Mnemonics article structure

Mnemonics articles are a special type of article with specific style requirements outlined below. 

Mnemonics have a long tradition in the teaching of medicine and many of the most memorable ones are at least somewhat vulgar or unexpected. This is probably one of the reasons they are memorable. Although we (Radiopaedia) have nothing intrinsically against whatever mnemonic you find useful and all of us probably know some frankly unpleasant mnemonics, our site aims to be welcoming to all visitors, regardless of gender, race, sexuality or cultural differences. As such we have fairly restrictive guidelines as to what are unacceptable features in a medical mnemonic.  

Unacceptable mnemonics are those that contain overt swearing or that could be interpreted by a reasonable person as representing racist or sexist sentiments or describe acts of exploitation, torture or non-consensual sexual acts. Acknowledging the existence of consensual sex is, however, ok provided they are not explicit. 

If you are not sure, it probably is best to not include it.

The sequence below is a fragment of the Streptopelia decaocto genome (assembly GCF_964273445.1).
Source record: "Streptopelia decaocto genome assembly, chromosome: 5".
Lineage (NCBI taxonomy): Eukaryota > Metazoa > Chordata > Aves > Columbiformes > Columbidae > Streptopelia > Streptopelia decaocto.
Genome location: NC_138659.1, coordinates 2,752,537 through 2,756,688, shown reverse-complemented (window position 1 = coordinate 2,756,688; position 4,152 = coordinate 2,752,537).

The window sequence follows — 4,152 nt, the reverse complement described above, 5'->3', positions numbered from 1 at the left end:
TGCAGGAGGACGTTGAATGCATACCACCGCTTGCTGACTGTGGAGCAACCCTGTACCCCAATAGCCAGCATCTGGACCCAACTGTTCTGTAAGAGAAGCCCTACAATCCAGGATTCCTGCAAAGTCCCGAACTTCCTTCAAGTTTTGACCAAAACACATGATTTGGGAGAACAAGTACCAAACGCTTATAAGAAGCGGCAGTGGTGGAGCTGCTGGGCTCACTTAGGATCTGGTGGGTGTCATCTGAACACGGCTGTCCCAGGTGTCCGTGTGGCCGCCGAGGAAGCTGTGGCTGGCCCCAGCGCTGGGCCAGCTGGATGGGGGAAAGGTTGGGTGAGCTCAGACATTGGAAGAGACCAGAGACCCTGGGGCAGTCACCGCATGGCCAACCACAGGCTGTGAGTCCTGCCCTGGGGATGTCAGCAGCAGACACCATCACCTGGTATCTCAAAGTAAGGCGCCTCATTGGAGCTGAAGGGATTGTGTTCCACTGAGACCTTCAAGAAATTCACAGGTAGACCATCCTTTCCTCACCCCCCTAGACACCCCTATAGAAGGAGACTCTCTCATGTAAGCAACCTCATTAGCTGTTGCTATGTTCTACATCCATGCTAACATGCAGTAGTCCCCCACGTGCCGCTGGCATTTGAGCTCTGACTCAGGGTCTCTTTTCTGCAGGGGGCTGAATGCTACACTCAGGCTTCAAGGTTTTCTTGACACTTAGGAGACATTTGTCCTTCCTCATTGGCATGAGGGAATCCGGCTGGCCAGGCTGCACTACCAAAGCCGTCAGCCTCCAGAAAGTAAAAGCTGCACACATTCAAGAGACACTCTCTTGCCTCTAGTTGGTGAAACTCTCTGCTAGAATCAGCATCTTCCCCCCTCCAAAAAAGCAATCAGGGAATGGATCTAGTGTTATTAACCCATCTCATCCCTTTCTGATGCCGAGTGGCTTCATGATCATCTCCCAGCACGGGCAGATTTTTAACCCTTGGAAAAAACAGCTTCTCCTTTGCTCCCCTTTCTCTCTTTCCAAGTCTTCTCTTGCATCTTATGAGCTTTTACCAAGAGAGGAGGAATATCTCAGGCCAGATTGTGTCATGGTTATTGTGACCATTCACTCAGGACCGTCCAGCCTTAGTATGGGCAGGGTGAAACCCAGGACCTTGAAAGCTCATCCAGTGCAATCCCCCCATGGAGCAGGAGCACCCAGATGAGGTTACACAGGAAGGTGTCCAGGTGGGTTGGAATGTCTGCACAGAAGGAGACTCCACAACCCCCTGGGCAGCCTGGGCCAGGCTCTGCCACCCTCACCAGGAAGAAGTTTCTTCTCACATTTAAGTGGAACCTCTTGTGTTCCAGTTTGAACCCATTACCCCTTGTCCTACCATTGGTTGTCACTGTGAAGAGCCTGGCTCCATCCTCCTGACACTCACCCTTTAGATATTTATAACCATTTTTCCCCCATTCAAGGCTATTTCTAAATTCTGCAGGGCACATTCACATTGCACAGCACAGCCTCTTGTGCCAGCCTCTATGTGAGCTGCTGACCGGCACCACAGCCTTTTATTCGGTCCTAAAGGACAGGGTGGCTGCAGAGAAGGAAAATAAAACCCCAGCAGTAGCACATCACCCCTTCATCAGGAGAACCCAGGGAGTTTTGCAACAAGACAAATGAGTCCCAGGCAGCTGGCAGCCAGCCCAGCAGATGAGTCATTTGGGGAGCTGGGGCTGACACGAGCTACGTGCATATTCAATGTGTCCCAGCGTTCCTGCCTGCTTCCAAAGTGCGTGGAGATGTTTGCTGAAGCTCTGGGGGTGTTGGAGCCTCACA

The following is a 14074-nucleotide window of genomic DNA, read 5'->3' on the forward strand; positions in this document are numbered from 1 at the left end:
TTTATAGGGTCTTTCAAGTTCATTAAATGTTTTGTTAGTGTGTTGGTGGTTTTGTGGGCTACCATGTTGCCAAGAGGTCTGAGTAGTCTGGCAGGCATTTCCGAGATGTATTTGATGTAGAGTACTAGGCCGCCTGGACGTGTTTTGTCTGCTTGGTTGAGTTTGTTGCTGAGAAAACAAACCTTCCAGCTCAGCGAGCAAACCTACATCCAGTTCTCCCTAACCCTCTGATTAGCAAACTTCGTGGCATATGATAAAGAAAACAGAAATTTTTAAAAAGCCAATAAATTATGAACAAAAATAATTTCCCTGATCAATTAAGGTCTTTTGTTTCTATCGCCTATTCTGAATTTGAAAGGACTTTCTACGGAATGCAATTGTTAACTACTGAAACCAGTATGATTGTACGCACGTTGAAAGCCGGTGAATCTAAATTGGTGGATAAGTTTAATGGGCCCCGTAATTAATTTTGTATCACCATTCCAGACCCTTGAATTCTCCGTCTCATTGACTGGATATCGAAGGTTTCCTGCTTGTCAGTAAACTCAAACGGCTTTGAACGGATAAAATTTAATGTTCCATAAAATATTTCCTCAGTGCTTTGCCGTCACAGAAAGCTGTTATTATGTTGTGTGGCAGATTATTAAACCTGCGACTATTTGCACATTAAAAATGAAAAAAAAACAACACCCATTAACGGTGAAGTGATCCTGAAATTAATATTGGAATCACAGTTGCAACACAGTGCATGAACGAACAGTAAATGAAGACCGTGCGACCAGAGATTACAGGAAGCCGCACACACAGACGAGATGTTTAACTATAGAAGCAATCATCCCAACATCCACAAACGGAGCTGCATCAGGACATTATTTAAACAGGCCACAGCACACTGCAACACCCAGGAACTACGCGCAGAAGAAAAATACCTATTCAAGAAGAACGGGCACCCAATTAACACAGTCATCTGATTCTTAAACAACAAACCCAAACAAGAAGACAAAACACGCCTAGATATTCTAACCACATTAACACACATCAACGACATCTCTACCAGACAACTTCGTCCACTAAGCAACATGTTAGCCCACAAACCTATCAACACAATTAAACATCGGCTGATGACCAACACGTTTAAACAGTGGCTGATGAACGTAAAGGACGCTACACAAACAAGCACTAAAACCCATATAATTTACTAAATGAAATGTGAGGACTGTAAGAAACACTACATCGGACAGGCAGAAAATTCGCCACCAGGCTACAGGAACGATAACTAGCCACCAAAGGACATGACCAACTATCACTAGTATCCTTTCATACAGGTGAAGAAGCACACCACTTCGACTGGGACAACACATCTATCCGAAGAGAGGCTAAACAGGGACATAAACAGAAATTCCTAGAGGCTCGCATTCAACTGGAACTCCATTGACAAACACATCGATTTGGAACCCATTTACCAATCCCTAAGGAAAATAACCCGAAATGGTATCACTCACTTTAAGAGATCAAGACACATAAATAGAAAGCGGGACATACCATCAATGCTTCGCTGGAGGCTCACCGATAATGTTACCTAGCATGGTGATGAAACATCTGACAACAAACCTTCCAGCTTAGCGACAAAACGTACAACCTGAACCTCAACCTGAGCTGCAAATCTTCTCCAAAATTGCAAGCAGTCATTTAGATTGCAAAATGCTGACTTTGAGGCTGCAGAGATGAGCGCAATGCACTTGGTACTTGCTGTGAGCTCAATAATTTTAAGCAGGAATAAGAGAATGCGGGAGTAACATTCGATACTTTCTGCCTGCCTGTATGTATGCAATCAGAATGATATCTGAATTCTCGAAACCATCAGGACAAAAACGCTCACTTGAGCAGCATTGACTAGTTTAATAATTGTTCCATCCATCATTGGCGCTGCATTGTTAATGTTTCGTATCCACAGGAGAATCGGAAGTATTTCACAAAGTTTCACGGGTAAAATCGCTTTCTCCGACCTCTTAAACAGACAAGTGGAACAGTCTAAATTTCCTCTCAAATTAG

Mnemonic article structure

The title of the article should:

  • relate to the topic that the mnemonic relates to, not the actual mnemonic, e.g. Salter-Harris classification, not SALTR
  • relate to the specifics of the mnemonic, e.g. branches of the facial nerve, not facial nerve
  • be suffixed with (mnemonic) e.g. broad ligament content (mnemonic)

The actual mnemonics should be added as synonyms, but not included in the listing.

======================================================================

Introductory paragraph with mnemonic in bold and a link to the topic of the mnemonic. The initial paragraph will introduce the mnemonics in a bullet-list:

  • first mnemonic
  • second mnemonic
  • third mnemonic etc.

See rickets (mnemonic) as a single mnemonic example

If the mnemonic is alliterative, e.g. Ooh, Ooh, Ooh, To Feel A.... there is no need to repeat it again in the heading.

  • M: letter in bold
  • N: colon punctuation in bold
  • E: no other bold in the rest of the bullet
  • M: link to appropriate articles

An introductory little statement may be helpful to explain the specifics of the mnemonic, e.g. ordering of the list by incidence.

  • the bulleted list
  • worth adding related articles
Help and Style Guide
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Article information

rID: 22279
Synonyms or Alternate Spellings:
  • Article structure for mnemonics
  • Mnemonic article structure

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